1907 Seagrave Firetruck
1907 Seagrave Firetruck
[Photo: Vancouver Fire and Rescue Services]

Vancouver Fire and Rescue: Early Days

On May 28, 1886, Vancouver's first fire department was formed. Sixteen days later, the little city burned to the ground. In the 45 minutes it took for the town to burn that day, Volunteer Hose Company No. 1 was helpless—it had no fire engine. City council had ordered equipment from the John D. Ronald Co. of Brussels, Ont., but it hadn't arrived yet. The two dozen volunteers were equipped with nothing but axes, shovels, buckets and enthusiasm. Sadly, it wasn't enough.

There had been hundreds of buildings in Vancouver, virtually all of them of wood, and scarcely half-a-dozen survived the fire.

The Ronald engine, christened the M.A. MacLean in honor of Vancouver's first mayor, arrived at Port Moody in July, a little more than a month after the fire, and was hauled by a four-horse team over miles of dusty roads to Vancouver, via New Westminster. With its accompanying four hose reels, and 2,500 feet of 2½-inch hose, it had cost $6,905.

For the first eight or nine months of its service, the volunteer men of Company No. 1 had to pull the rig themselves to the city's various fires—they had no horses.

On the night of Aug. 12—in the equipment's baptism of fire—they hauled it to the Joseph Spratt Oil Refinery, burning furiously on Burrard Inlet, near the foot of what now is Burrard Street, "a considerable distance from town." It was late at night, uphill much of the way, the equipment weighed well over a ton and the trails to the refinery were rough. Understandably, the men arrived too late to save it. They were able, however, to protect nearby houses menaced by flying sparks.

The story is told in a book, It Began With a Ronald, by Alex Matches, the unofficial archivist of Vancouver's fire department and a man who is inured by now to jokes about his name.

Alex’s book follows 90 years of the history of the VFD from its 1886 origins to 1976, concentrating on the equipment used during those years. There are more than 200 photographs. (Most of its sales are via mail order from fire equipment buffs outside Canada, Alex tells me. One outfit in Paris has been ordering copies ever since the book first came out in 1975!)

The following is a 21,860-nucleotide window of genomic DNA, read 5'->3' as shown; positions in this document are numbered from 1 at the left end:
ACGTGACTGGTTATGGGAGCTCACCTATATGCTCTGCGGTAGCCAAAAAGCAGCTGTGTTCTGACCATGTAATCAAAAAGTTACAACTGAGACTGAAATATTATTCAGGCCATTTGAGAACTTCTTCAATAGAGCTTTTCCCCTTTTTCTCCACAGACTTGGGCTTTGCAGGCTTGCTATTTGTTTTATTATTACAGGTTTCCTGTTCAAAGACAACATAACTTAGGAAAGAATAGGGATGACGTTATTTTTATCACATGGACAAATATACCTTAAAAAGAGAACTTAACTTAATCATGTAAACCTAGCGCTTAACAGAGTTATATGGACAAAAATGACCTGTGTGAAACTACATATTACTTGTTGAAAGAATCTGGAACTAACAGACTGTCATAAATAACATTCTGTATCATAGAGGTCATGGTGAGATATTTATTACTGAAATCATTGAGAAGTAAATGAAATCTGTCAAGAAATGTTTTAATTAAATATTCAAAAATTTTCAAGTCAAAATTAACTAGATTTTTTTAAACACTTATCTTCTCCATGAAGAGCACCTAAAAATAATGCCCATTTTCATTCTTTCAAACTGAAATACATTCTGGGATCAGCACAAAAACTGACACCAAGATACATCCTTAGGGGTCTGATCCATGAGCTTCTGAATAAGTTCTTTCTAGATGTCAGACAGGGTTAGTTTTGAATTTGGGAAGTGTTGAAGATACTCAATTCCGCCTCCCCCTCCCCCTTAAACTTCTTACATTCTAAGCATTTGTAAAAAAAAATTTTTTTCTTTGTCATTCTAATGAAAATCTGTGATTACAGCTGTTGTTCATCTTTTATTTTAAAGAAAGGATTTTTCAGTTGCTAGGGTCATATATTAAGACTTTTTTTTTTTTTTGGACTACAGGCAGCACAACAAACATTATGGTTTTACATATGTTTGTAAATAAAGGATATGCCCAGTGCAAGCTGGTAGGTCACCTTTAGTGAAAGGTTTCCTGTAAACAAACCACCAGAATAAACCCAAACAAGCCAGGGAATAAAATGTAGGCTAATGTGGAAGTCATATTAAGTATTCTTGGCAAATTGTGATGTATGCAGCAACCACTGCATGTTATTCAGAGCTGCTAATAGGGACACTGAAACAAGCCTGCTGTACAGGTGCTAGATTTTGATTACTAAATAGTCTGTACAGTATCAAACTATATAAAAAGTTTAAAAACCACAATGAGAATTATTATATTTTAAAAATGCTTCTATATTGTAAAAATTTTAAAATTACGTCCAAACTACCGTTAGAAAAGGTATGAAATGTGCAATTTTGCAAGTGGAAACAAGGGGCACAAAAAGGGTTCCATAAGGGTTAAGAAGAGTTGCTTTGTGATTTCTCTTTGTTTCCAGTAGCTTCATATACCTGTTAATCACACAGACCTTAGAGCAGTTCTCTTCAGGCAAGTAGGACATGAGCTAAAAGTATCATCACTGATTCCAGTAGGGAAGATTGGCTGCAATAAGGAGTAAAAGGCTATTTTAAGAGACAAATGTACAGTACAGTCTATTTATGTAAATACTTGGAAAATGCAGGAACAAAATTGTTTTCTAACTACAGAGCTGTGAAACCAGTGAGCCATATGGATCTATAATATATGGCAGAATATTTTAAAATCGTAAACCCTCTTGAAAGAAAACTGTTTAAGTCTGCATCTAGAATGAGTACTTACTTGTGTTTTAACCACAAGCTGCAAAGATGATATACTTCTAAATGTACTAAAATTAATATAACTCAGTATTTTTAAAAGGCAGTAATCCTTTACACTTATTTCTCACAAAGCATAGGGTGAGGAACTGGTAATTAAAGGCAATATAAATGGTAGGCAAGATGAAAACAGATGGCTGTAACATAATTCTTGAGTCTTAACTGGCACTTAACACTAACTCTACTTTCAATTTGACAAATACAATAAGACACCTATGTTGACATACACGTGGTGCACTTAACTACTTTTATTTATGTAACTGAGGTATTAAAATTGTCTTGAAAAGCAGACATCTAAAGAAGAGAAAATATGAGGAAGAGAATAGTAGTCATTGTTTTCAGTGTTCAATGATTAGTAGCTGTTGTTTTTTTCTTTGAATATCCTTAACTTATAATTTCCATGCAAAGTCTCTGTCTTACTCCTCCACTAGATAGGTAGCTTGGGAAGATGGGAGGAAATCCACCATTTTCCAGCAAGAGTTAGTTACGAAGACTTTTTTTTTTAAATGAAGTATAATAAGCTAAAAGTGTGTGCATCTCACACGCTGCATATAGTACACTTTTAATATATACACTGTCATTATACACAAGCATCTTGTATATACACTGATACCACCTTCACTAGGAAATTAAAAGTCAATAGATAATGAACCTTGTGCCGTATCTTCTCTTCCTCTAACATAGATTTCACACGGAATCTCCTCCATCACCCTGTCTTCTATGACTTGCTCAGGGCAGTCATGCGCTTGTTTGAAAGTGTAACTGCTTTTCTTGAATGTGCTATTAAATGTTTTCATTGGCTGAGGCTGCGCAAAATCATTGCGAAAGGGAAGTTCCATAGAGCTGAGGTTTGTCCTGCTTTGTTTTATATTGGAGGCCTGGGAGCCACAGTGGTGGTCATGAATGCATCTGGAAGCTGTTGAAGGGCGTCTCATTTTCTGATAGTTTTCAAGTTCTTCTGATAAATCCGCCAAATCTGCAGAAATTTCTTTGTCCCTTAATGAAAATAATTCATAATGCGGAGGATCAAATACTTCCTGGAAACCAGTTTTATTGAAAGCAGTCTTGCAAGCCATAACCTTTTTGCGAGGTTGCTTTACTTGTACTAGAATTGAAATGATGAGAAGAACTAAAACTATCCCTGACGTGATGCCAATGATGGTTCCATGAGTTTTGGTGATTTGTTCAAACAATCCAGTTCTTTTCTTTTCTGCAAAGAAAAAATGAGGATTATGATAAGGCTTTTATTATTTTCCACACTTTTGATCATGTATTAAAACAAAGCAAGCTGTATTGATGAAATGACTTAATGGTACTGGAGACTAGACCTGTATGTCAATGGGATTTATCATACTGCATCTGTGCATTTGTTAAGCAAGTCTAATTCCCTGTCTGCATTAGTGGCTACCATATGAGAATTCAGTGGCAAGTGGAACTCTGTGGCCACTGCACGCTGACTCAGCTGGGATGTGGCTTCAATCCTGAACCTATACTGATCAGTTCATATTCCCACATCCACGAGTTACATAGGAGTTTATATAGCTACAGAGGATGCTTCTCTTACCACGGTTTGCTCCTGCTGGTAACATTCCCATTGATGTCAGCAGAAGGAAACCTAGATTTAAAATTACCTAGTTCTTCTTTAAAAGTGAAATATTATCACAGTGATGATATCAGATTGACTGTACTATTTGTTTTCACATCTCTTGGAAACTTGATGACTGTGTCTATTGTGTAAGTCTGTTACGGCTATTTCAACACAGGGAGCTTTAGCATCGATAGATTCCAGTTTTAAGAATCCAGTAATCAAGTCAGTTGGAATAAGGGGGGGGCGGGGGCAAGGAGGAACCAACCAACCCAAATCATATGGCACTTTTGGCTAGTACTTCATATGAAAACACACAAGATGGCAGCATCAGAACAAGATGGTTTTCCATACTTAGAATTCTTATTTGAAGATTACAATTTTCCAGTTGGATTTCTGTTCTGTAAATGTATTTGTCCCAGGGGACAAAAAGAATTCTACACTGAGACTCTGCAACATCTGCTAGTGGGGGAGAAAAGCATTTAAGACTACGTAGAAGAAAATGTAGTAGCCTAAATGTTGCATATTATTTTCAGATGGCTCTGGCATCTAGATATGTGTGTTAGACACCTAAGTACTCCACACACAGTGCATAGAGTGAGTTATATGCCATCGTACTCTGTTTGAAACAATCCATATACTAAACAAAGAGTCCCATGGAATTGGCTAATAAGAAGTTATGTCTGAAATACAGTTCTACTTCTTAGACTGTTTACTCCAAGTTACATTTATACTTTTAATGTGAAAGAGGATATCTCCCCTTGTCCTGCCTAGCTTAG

Alex worked out of Firehall No. 5 in southeast Vancouver and I talked to him there about those early days. I learned that, by 1890, it was possible to turn in fire alarms from a new network of street boxes located throughout the city. There were 15 of them. (Today, there are several hundred.)

I also learned that, up until the fall of 1899, the chief of the fire department, John Howe Carlisle, and his engineers—the men who fired up and operated the equipment—were paid a small salary but the firefighters themselves were still unpaid volunteers. In September of 1899, however, under Carlisle, the VFD became a fully paid department and its 22 men began to receive $15 a month.

Carlisle seems to have been a far-sighted man. In 1907, he arranged to have three motorized fire-fighting units purchased, in the face of some amused, some not-so-amused opposition. This was a daring move, in fact. The firm making these units—the Seagrave Co. of Columbus, Ohio (still in business, by the way)—had just begun their manufacture and very few fire departments in North America were making the switch.

“I think Carlisle was persuaded to go motorized,” Alex told me, “because he was one of the first people in Vancouver to own an automobile, It was a two-cylinder McLaughlin-Buick touring car and Carlisle was impressed with how quickly he could get around in it.”

The VFD was launched on a career of innovation in training methods and the purchase of new equipment. (This, says Matches, is no empty puffery. In 1911, the Vancouver department was ranked, by a committee of international experts, as among the “world's best in efficiency and equipment,” and in 1917 became Canada's first completely motorized department. As a tribute to Carlisle, the city's first fireboat was named for him.)

With the switch to motorized equipment, a lot of the old-timers were sad to see those horses go and were vastly amused to discover that, for a long time after the mechanization of the department, those same horses—sold to various local companies to pull milk and bread wagons and the like—were disregarding their drivers' commands and galloping off to fires at the sound of the bells.

In fact, Alex told me, there is a legend that one junk-wagon horse, an old VFD favorite, happened to be hauling his wagon past No. 1 Station when the fire bell began to ring and, in a lather of excitement drove—complete with wagon and a hollering junk dealer—off the end of a wharf into Burrard Inlet.

Today, with 20 firehalls, more than 900 men and a fleet of powerful equipment, the Vancouver fire department—or, to give it its formal name, Vancouver Fire and Rescue Services—has come a long way from that early Ronald.

And Alex Matches has a new book coming out this year with more history on the department’s past.

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Ray Holdgate, current chief Vancouver Fire and Rescue Services (photo: Vancouver Fire and Rescue Services)
Ray Holdgate, current chief Vancouver Fire and Rescue Services
[Photo: Vancouver Fire and Rescue Services]